As a scrapbooking expert and crafting enthusiast, Lain Ehmann has quite a stash of supplies – but she’s also a realist who knows that as much as she’d like to, she can’t keep it all. I’ve invited her back today to tell us how she goes about deciding what stays and what goes for the perfect purging craft supplies post.
I think it was the venerable Will Shakespeare who said, “All the world’s a stage.” I’d like to paraphrase that from the crafter’s viewpoint. When you are a truly creative individual – you know, the kind who can build an exact replica of King Tut’s tomb from an old egg carton and a handful of styrofoam peanuts – then everything you see around you becomes grist for your creative genius. In other words, all the world’s a craft project.
As I sit at my desk and write this article, a quick look around me shows a grocery bag full of empty Altoid tins given me by well-meaning friends, a stack of paint chips from the hardware store, a dozen empty exam test booklets I picked up a yard sale, and a Tupperware container full of ribbon scraps – and that’s only what I can see without swiveling my head! I have more raw material for my future crafty endeavors than I could ever hope to use.
Here’s the challenge: I never know path the creative muse will send me on, so I have a difficult time discerning between what I consider to be useful craft supplies and tools, and what my husband calls “trash.” Admittedly, there’s a fine line – one I work to define daily. After all, I can’t keep it ALL.
In my 10 years as a published artist and crafty-type, I’ve developed some guidelines that help me figure out what to keep and what to toss. If you suffer from “keep-it-all-itis,” as I do, try using it to evaluate your own craft stash:
- Do I have a clear project in mind? Do I know immediately what I’m going to use the item for? In the case of the Altoid tins, I have plans to make a lunch money box for my little one to stash in her backpack, and I also want to turn a few others into mini-scrapbook albums. Okay, that accounts for three of the 15; maybe I can let the other dozen go.
- How hard is it to get another one? I’ve met crafters who keep every piece of paper-based detritus that passes through their hands, from straw wrappers to receipts to bar coasters. But tomorrow will likely bring more receipts, more straw wrappers, more bar coasters. So it’s okay to let something go if you can easily track down another.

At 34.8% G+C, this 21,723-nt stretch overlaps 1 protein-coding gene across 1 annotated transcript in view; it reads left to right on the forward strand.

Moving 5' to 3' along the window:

- Have I used something similar in the past? I have a soldering iron, which I’ve never even taken out of the package. This makes me sad because when I bought it, I had high hopes for making jewelry! Unfortunately, I’ve never gone further down that particular path than just saying, “Wouldn’t it be cool to…” It may be time to send the soldering iron (and the accompanying wire, etc.) to someone who will appreciate it and USE it.
- How much did it cost? There’s a big difference between deciding to toss a complete set of Copic markers (price: $6 each) and a complete set of Crayola crayons (price: $6 total). If you invested heavily in the supply or tool, give yourself the benefit of the doubt and hold onto it. If it didn’t break the bank or was free, toss with abandon.
- Do I have to talk myself into it? Oftentimes I’ll put something in the “toss” pile, knowing without a doubt that I am not in love with the object or the potential projects it represents. But then I do the double-think thing, telling myself, “Weeeelll, I could paint it yellow/take it apart/learn how to use it…” If you find yourself talking yourself into keeping something, stop. Let it go. Move on. There are plenty of projects and supplies to love without forcing yourself into a half-hearted relationship with Mr. Not-Quite-Right.
- Is it broken or dirty? If the item is not in working order, if it’s frayed, stained, ugly, or otherwise unsightly, think about moving along. (Note: Your willingness to restore it to working order or cleanliness is a good sign that you do absolutely love and want to use this item.)
- How long have I had it? If those Altoid tins are still sitting on my bookcase a year from now, you can bet your sweet glue gun that I’ll be more likely to send ’em packing. If you’ve had something for more than a year and haven’t put it to use, it’s probably time to move on.
Hopefully this checklist will help you cut down on the amount of crafty “stuff.” And the cool thing is that when you have less, you actually become more creative and use things more.
Now, anyone want to buy a soldering iron?
Lain Ehmann is a scrapbooking superhero who inspires women to capture their family’s memories in a simple, fun, and fast manner. She shares tutorials, project ideas, classes, and more on her blog at http://www.layoutaday.com. You can read Lain’s great post on how to organize a craft room here.